• 1986 was beginning of glasnost. July, big conference on whether to continue the moratorium with Derek and EF. Two major things, the conf and the realization that perestroika and glasnost were for real. The report of this committee was very important, written by the initiating cttee of which Derek Paul was a member. He sat in on the discussions, mostly in Russian, with interpreters. Derek had the job of pulling together the final wording of the English statement, he realized how significant that was. By changing the emphasis he could affect the coloring of it. He was impressed by the confidence displayed in him. This was unthinkable before.The openness of the procedures. They were genuinely concerned about assessing the dangers of the moratorium. They took the advice to continue it for some time.

The Sakharov matter. First it was not just EF’s question. He talked to Dan Ellsberg and Ove Nathan [sp?] Rector of U. of Copenhagen, who is very active guy, and Theodore Taylor and the Boston woman psychiatrist [Margaret Brenman]. They discussed, concluded that if they could get across the idea that if Sakharov were there, he would make several important contributions. He knows more about weapons systems than anybody. The Western media were just ignoring the whole event, but they are interested in human interest. If Sakharov had been there the press would have been all over the place. Goldansky (who is now prominent guy in SU because he is on the council of Pugwash and, more important, an important governmental body “Supreme Soviet?_) was chairing this meeting. When EF asked this question, he expected it to be dismissed, but Goldansky said, this is a very interesting proposal and we will look into the possibilities for next time.

  • 1986, meeting Olga and Yury Medvedkov. Met her first in her apartment because Yury was in prison then. During youth congress, they wanted to get him out of circulation, so put him in prison for 10 days or so. EF went there with Daniel Ellsberg and the Boston woman psychiatrist. To be present at meeting between Yury and Daniel Ellsberg was great but EF couldn’t say now what they talked about. Ellsberg stands most for dissent in the West for his first and his continued actions. He had just come from Nevada and had been over the fence. Yury said he believed they were being taped and that these tapes were having a deeper influence on Soviet policy than anyone realized. He had been informed that these tapes were transcribed and conveyed to people in the hierarchy. This was after Chernobyl. In a properly organized society, he would be part of a committee taking action on this problem.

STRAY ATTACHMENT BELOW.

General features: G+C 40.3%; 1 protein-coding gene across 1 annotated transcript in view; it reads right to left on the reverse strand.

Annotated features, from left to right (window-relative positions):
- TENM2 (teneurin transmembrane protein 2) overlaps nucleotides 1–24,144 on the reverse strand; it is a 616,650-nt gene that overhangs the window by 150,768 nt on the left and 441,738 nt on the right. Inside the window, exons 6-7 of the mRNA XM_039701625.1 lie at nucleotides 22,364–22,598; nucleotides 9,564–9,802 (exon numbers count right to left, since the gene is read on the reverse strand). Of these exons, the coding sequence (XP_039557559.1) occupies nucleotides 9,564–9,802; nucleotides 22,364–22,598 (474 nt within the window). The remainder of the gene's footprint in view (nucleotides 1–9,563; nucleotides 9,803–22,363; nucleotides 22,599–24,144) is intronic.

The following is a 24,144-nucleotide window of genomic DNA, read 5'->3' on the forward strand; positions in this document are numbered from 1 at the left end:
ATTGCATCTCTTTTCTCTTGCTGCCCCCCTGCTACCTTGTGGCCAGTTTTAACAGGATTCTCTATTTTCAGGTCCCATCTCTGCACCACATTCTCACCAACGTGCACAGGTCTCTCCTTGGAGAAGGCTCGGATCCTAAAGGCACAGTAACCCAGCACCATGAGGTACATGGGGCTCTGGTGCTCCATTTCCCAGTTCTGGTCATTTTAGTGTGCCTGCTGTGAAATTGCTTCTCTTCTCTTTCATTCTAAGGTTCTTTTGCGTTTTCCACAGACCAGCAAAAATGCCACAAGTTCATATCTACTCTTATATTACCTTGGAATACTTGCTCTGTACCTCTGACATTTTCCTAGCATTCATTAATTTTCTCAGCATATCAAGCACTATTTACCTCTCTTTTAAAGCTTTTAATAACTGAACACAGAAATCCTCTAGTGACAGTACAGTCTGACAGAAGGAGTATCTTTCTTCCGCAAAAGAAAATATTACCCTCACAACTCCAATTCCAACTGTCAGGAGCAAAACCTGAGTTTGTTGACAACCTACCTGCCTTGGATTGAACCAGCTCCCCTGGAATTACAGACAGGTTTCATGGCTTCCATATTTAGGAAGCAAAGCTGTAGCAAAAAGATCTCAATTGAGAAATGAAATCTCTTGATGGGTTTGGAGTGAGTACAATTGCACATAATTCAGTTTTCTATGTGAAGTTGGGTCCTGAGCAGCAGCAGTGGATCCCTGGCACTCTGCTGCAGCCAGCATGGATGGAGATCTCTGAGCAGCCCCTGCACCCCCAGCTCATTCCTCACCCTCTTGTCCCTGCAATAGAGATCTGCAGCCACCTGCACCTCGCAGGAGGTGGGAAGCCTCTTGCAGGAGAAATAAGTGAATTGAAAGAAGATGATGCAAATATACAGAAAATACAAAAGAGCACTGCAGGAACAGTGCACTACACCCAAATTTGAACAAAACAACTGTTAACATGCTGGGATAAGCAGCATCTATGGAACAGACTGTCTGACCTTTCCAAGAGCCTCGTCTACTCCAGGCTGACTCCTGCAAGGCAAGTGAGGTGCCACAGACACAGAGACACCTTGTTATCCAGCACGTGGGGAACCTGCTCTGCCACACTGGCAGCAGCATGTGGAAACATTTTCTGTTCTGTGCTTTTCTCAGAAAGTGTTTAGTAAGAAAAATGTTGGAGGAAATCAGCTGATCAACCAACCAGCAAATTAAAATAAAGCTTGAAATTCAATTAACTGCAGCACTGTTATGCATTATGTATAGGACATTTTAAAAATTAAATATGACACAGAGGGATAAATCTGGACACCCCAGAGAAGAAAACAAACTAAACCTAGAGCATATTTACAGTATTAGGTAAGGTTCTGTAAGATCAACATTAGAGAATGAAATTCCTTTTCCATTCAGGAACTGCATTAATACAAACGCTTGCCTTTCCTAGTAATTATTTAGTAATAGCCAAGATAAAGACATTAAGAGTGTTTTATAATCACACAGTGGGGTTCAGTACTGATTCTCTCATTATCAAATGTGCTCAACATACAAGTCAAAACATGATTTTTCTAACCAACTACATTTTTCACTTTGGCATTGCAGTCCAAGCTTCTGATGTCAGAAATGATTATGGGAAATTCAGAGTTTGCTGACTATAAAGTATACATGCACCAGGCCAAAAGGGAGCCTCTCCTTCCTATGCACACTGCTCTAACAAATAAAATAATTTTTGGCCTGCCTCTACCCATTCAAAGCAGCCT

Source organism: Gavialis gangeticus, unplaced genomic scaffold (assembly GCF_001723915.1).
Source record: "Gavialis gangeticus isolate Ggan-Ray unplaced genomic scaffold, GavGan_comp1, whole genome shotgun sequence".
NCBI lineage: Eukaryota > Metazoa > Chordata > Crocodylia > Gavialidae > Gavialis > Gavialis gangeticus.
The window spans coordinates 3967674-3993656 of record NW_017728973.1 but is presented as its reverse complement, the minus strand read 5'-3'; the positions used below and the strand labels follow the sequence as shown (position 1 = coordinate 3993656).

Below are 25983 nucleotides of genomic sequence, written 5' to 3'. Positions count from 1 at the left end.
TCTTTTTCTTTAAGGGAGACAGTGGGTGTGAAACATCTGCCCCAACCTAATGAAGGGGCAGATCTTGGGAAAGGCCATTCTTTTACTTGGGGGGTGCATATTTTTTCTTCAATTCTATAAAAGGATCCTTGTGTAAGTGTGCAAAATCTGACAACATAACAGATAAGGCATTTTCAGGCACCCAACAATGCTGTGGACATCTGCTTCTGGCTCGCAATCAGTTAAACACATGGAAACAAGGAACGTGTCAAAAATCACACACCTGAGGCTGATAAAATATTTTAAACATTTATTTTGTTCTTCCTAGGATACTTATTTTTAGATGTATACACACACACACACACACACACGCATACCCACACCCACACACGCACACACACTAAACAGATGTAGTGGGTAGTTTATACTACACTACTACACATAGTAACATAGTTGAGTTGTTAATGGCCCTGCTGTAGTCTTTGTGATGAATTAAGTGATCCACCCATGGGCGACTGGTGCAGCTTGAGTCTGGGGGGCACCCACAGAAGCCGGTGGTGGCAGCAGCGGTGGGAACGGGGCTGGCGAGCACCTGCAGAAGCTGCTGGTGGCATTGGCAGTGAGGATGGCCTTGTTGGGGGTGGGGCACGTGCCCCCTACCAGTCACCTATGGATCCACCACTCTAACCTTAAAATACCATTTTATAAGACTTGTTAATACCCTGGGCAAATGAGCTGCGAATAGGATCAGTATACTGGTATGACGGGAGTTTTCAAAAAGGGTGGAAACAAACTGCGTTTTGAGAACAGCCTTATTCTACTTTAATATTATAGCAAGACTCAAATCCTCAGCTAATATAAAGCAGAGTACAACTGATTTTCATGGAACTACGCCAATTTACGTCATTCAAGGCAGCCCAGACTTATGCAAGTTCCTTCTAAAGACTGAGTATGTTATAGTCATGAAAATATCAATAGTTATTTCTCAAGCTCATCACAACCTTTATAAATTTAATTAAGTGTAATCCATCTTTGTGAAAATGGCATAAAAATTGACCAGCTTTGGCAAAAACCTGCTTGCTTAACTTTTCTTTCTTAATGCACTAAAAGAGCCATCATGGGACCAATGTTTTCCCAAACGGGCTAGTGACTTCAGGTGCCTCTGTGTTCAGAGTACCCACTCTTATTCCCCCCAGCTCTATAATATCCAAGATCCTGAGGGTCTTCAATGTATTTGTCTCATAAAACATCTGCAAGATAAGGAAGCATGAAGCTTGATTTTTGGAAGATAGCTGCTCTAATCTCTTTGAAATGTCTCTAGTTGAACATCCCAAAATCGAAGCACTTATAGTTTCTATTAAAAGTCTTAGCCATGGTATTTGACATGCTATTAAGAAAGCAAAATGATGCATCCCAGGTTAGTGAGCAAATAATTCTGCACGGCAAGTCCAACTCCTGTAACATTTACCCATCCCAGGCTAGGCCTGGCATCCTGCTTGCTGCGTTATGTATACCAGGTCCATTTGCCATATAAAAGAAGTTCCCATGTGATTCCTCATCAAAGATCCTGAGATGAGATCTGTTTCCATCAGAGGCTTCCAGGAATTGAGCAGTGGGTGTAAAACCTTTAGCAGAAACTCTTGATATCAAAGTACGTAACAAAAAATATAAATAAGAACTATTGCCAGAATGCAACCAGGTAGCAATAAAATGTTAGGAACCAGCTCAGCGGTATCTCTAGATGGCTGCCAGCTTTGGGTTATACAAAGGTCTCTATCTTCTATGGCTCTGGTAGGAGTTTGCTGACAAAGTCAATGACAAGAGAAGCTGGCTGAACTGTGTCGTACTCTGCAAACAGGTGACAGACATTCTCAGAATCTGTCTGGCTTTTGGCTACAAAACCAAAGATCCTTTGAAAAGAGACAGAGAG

• February 1987, there was a big conference in February, Multiple Peace Fora. By then Sakharov was part of the proceedings. Prominent business people, religious leaders, artists, media, scientists, etc. Trudeau was there with the Power Corporation in Montreal, interested in joint ventures. There were 8 such fora at the same time, but didn’t know about the others until they were all brought together to hear Gorbachev. There was very little Western coverage, though it was the event of the decade. EF’s one opportunity to have conversation with Trudeau, but it was small talk. EF can’t recall what they discussed but thinks he probably told him about the moratorium conference the previous year, noted that he had met him first at Sussex Drive. Trudeau talked about the joint ventures to EF, he thinks.The event was flashy but not otherwise very signficant to EF; it did evolve into something. One person behind this is Eisenhower’s granddaughter. Another person behind it was Gorbachev, and the Federation of American Scientists. They set up International Foundation for Human Crisis, or some such thing, which EF will find out about. Frank von Hippel is active in it. Jeremy Stone, of Federation of American Scientists, was pushing it. The head of Greenpeace was there. They have wonderful skill at getting people’s attention onto issues. Another guy, in 87 or 88, there was an effort to get the Soviets to participate in the monitoring of the Nevada test and Americans to participate in the Semipalatinsk tests.

Azbel published a book called Refusenik. It includes something about the Jubilee conference. EF will give me some reports.

  • 1990 EF was there mostly on scientific work. Went to SPC and met Andrei Melville, Alexander Nikitin, director research centre of SPC. Melville is Vice President. Melville had just come back from Tallinn. EW has written something up which he will send me a photocopy of, about peace research in Moscow, director is Alexander Kislov, historian and deputy director of IMEMO. They are looking for a more permanent place of their own. They have about 10 researchers. Quite impressive. Didn’t want it to get too big.

The Russian Quest for Peace and Democracy, by Metta Spencer, published by Lexington Books